This post is by Bernie Carr, apartmentprepper.com
I purchased a copy of The Amazing 2000-Hour Flashlight by Ron Brown. It’s a manual that shows you how to add a 30-cent resistor to a $5 flashlight, to create a light that will run for 2000 hours on the same battery. The e-book contains step by step instructions and includes illustrations. You can’t buy such a light from a store; you have to make it yourself.
I first heard about the author, Ron Brown through his DVD, Lanterns, Lamps and Candles. After learning from his DVD, I went on to experiment with making emergency lights from common household items and they were all super cheap and easy. The e-book’s Foreword was written by Gaye Levy, who runs one of my favorite blogs, Backdoor Survival. With two trusted writers, I figured this book is sure to be a treasure trove of information.
Being the inquiring mind, I asked Ron Brown a question that I am sure comes up:
APT PREPPER: The book description indicates “using illumination for 2000 hours” – how many lumens would you estimate the light to be?
RON BROWN: You’ve asked an excellent question but not a simple one to answer. So I’m going to quote from the book itself (sans illustrations).
“When I first added a 150-ohm resistor to a flashlight, I was concerned about how much light it would produce. So I compared my newly modified light to a variety of other flashlights I already owned.
“In preparing a sequel to Lanterns, Lamps & Candles that would address electric emergency lighting (a future project, as it turns out), I accumulated a fair assortment of flashlights, old and new, borrowed and blue.
“Comparing them, I found that the Eveready 5109LS with a 150-ohm resistor was right down the middle, neither the brightest nor the dimmest of what I had on hand. So, even with the resistor in place, it’s fair to say that the light output is “good.” Not great, I’ll be the first to admit, but good.
“Now, what can I use as a cutoff point, a minimum, a threshold, to say that it’s NOT good anymore? Here’s where it gets sticky.
“Flashlights are commonly rated in “lumens” and most lights provide that info on the label. The Eveready 5109LS does not. Online, however, various sellers (e.g. Best Buy, Walmart) state that the 5109LS outputs 25 lumens.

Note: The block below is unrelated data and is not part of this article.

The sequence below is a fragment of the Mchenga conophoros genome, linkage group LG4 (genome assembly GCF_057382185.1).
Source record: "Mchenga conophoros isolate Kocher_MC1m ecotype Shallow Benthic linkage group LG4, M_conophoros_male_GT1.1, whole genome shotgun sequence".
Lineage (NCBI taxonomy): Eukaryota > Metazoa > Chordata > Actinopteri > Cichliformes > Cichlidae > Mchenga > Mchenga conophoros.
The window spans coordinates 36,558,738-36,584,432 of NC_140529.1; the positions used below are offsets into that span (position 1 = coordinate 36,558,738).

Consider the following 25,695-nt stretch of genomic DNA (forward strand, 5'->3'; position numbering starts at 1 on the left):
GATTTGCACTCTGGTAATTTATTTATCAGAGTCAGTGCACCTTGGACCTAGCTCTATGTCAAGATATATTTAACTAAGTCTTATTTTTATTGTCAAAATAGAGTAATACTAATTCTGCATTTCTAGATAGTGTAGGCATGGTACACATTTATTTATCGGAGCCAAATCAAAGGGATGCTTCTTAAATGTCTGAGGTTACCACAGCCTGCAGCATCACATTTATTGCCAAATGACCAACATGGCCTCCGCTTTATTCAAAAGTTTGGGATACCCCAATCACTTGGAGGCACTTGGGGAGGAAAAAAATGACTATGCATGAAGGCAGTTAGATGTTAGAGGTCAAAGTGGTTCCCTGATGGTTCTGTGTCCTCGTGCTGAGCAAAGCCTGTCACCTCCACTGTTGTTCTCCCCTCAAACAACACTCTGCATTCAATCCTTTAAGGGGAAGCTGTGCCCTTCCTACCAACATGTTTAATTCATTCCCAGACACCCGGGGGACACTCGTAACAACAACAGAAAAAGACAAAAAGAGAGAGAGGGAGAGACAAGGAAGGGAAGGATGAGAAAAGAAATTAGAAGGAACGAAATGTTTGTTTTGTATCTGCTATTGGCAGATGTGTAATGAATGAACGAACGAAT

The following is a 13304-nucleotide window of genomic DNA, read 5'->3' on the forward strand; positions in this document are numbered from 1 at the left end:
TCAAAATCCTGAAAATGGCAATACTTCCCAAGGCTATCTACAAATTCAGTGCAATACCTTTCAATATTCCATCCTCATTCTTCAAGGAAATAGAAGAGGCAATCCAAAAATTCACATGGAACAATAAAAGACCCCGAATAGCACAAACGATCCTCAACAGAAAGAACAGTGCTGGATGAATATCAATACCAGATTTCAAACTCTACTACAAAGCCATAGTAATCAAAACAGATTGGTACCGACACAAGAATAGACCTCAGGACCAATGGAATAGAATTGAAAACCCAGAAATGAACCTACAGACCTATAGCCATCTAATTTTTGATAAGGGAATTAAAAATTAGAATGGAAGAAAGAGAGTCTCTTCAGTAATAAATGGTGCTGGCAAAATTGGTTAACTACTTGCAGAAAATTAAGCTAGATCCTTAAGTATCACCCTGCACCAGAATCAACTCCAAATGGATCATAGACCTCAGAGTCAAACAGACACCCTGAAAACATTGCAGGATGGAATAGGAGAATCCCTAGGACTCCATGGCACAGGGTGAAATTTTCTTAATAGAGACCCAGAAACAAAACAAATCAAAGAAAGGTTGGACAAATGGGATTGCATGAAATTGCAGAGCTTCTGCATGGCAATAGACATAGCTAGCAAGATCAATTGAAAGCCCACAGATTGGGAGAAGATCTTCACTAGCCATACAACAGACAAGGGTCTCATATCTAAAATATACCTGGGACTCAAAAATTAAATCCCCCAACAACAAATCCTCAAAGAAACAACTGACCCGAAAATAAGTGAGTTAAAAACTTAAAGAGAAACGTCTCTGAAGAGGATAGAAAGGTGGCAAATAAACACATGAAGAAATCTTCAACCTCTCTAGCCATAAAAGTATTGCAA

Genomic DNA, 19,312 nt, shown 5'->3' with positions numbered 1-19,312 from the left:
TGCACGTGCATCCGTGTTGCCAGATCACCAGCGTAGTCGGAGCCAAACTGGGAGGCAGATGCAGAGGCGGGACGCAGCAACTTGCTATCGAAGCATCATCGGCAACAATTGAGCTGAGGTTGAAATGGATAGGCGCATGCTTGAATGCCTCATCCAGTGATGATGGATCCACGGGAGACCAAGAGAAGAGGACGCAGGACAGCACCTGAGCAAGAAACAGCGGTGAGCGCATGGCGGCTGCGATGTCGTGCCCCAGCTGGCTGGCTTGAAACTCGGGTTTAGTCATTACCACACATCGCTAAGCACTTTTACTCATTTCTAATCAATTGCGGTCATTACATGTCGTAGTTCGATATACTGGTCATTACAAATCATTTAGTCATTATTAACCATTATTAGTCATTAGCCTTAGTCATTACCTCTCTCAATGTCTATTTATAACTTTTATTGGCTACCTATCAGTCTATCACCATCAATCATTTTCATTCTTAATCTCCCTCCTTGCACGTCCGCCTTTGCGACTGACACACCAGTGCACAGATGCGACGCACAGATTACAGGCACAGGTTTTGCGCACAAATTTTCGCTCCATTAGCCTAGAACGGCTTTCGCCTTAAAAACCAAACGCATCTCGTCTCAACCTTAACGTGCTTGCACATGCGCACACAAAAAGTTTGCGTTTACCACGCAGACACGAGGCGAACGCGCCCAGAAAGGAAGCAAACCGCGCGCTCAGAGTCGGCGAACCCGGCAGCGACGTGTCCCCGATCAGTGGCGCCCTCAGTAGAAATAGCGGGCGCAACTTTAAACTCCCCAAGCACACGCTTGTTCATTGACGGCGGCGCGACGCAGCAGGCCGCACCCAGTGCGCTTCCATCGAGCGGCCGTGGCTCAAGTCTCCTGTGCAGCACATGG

“What the 5109LS wrapper does display is a little clock icon that says ‘FL 1 Standard 65h’ (meaning 65 hours). ‘FL 1’ stands for ANSI/NEMA FL 1 – Flashlight Basic Performance Standard. In that standard, run time is defined as ‘the continuous time lapsed from the initial light output to when the light is at 10% of the initial output.’
“So the FL 1 standard uses circular reasoning. A flashlight is measured in terms of itself. If the 5109LS starts out at 25 lumens, when it reaches 2.5 lumens its run time is deemed to have expired. (According to Eveready, that’s 65 hours.)
“I would argue that we need a fixed standard of comparison, not a moving target. When I’m trying to compare light output and battery life using a 56-ohm resistor versus a 150-ohm resistor versus no resistor at all, a run-time benchmark defined as ‘10% of wherever you started’ is useless.
“So I picked a light that supplies, in my opinion, a minimum threshold of useful light. It’s a keychain light, the Maglite Solitaire. It’s been around since 1988 and kicks out a blazing 2 lumens. Count ’em. Two.
“Although the two-lumen Solitaire will not inspire Tarzan-yells and chest beating, it does produce sufficient light to be useful. You’ll be able to find your way to the privy at midnight. It’s a practical standard by which to compare various flashlight designs. And it’s widely available; Walmart carries it.
“I bought a new Solitaire. The Solitaire’s blister-pack contained a Duracell alkaline battery in addition to the flashlight. I swapped out the Duracell for a new Energizer Ultimate Lithium battery. I removed the lithium battery from the Solitaire between tests.
“I used a pass/fail test. As long as the flashlight being tested was visibly brighter than the brand new Solitaire, I judged the test-light as ‘passing.’ I would waggle my finger at the test-light and say, ‘Keep on trucking.’
“When the light being tested had dimmed to the point of being MERELY EQUAL to the brand new Solitaire, I judged the test-light to have ‘failed.’ I would then jerk my thumb and yell at the test-light, ‘You’re outta here.’
“That was my standard. That’s where the 2000 hours came from.
“You might well ask, of course, ‘How did you determine visibly brighter?’
“In answer, the simplest test I found was to stand in a dark room with the light being tested in one hand and the Solitaire (the control or standard) in the other and shine the lights in quick succession, one after the other, at an analog wall clock with a sweep second hand, twenty feet away. If you try it, you’ll discover there really isn’t much question about which one best illuminates the clock face.”
This response shows how thoroughly this book is written.
I have read through it and found that the materials are very easy to find, and the instructions are easy for me to figure out. I am going out to get the parts and assemble a couple of these 2000 hour lights for myself. Having an emergency light that’ll last for 2000 hours is certainly a money-saver for apartment dwellers and homeowners alike. This information is a bargain at 99 cents and I highly recommend this e-book.
© Apartment Prepper 2013